The Pointer is an award-winning restaurant, pub and butchers in the heart of Brill, Buckinghamshire.
On a dark autumnal evening, we made our way along the winding roads of Buckinghamshire to the hill-top village of Brill, a typically English sweet spot said to have inspired the fictional village of Bree in J. R. R. Tolkien’s Middle-earth.
The Pointer is a gorgeous country pub and restaurant, dating back to the 1700s. In 2011, David and Fiona Howden bought the property, and transformed it into an integrated ‘farm to fork’ (or butcher’s basket) business that we see today. Wherever possible, the produce is supplied by the Pointer’s own farm and estate, which is overseen by Stockman Jamie Brewer and Estates Manager, Paul Gough.
Today the farm spans over 150 acres, and cultivates a 120-strong herd of pedigree Longhorns, 7 Middle White sows, 3 Tamworth Kune Kune cross sows, 1 pure Tamwoth sow, 3 Pure Kune Kune sows and 1 middle White and 1 Kune Kune Boar. They also have 30 Hampshire Down sheep and 50 free-range chickens for eggs as well as Indian Runner ducks and a swarm of bees.
Paul also grows and cultivates vegetables and kitchen garden herbs throughout the year to keep the kitchen well stocked with the freshest produce from their extensive vegetable gardens.
Much like a hobbit myself, I’m obsessed with eating and drinking. On entering the Pointer, the first thing that caught my eye was the great range of local ales on offer (Vale Brewery – Brill; Rebellion – Marlow; and Hook Norton – Cotswolds), alongside a local cider (3C’s – Herefordshire) and the Pointer Pint, their collaboration with local brewers, XT Brewing Company, which is served on tap.
After a drink at the bar, and the opportunity to guess the weight of an absolutely ginormous farm-grown pumpkin that stood proudly atop it, we were led through to the dining room – an elegant space overlooking the garden with knarled wood beams, garlands of pheasant feathers and artwork by Robert James Clarke on white-washed walls. Colourful farm flowers were dotted throughout and clumps of small gourds, also from the farm, made handsome table decorations.
From start to finish, the food was a fantastic showcase of British produce. The Pointer’s Head Chef, Mini Patel and his team serve simple British classics with creative twists, all cooked and presented beautifully. A lovely touch was the homemade bread, served in a paper bag with local hand churned butter and beef dripping.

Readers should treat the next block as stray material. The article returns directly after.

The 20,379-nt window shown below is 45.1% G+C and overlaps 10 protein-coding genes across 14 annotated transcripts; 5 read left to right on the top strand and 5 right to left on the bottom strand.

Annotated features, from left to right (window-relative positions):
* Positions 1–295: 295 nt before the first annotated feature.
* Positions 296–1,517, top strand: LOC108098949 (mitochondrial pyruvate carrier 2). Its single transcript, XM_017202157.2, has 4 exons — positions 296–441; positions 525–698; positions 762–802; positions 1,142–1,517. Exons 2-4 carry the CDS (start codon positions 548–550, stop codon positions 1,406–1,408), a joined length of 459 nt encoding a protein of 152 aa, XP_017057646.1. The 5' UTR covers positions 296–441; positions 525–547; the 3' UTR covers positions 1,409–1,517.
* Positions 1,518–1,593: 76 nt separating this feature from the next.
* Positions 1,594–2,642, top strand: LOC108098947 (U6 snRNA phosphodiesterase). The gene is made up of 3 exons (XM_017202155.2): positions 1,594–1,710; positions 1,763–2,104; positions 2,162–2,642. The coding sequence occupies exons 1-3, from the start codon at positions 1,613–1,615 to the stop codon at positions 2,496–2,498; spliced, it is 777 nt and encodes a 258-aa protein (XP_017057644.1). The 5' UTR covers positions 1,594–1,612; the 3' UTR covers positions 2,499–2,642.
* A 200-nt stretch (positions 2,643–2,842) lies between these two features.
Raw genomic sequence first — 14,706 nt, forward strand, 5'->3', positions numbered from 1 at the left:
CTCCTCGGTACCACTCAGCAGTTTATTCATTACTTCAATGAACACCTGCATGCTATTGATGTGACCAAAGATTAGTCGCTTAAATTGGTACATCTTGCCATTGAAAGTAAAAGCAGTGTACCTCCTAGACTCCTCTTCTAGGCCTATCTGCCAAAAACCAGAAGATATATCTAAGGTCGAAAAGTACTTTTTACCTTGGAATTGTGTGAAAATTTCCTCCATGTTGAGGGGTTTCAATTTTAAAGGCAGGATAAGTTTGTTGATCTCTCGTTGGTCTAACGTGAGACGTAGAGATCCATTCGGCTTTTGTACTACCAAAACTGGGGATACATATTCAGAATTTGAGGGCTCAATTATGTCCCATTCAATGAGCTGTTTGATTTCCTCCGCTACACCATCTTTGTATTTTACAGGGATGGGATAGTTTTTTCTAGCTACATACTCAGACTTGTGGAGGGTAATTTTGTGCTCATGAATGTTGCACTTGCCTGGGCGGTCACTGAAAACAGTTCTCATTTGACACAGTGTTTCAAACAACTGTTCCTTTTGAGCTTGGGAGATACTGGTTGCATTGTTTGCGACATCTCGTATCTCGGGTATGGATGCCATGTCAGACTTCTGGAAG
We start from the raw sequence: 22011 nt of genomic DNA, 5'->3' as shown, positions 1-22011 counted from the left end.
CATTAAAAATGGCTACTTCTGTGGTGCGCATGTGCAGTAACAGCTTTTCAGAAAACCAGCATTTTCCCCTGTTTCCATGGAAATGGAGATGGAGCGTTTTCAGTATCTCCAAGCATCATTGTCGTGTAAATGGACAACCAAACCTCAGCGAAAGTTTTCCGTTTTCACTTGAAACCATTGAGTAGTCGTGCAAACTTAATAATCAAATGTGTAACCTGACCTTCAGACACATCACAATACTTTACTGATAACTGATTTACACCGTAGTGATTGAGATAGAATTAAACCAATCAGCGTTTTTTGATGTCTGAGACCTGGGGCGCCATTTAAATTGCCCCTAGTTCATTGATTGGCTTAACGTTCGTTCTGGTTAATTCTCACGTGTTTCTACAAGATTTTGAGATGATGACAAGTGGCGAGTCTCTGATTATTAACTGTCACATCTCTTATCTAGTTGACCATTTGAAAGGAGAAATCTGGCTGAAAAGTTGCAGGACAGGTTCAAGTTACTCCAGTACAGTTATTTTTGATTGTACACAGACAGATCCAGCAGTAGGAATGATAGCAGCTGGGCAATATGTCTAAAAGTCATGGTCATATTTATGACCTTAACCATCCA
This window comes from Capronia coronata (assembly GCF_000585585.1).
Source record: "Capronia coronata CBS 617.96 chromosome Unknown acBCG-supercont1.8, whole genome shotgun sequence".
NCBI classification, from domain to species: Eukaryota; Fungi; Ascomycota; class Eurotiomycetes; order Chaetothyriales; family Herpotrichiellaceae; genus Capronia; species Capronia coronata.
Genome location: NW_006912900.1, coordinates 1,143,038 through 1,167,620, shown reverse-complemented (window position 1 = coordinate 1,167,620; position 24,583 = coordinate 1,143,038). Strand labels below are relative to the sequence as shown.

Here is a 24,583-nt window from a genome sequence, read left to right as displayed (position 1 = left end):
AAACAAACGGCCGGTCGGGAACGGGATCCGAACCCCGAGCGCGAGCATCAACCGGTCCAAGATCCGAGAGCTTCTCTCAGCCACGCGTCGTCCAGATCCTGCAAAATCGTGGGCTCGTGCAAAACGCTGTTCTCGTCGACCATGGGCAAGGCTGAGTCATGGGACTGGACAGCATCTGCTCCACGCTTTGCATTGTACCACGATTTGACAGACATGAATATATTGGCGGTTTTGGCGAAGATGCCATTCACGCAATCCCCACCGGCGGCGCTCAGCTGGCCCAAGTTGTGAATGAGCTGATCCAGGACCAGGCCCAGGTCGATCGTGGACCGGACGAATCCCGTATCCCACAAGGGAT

An amuse bouche of spicy sausage and sweetcorn with pomegranate jus was followed by a starter of charred Cornish mackerel for me, and cannelloni of slow-cooked Longhorn beef for my companion. The mackerel was served with tartare, beetroot, horseradish and cucumber and proved to be deliciously delicate. The cannelloni was tender and succulent, and set the bar high for meaty mains to come.
Duo of Fallow deer from Buckinghamshire followed. Served two ways: slow-cooked faggot and roast loin, it was rich and flavoursome and perfectly complimented by parsnips, red cabbage, savoury granola and cardamon gravy. My companion opted for the Pointer Farm Middle White pork, served with grilled Gem lettuce, beetroot and scrumpy sauce. Here, the pork was also served in two ways – succulent loin accompanied by a hearty sausage roll.
There was just enough room to squeeze in afters. We opted for the warm chocolate pudding, which was dark, gooey, served with plump blackcurrants and bitter chocolate snap and the cheese slate, which presented great hunks of British greats including Spenwood, College White, Hereford Hop, Cerney Ash, Oxford Blue and my particular favourite, Stinking Bishop.
Boasting beaming service, admirable ethics and seriously good, simple cooking, the Pointer is definitely a destination restaurant well worth the journey to the Shire.
The Pointer, 27 Church Street, Brill, Buckinghamshire, HP18 9RT
01844 238339; email@example.com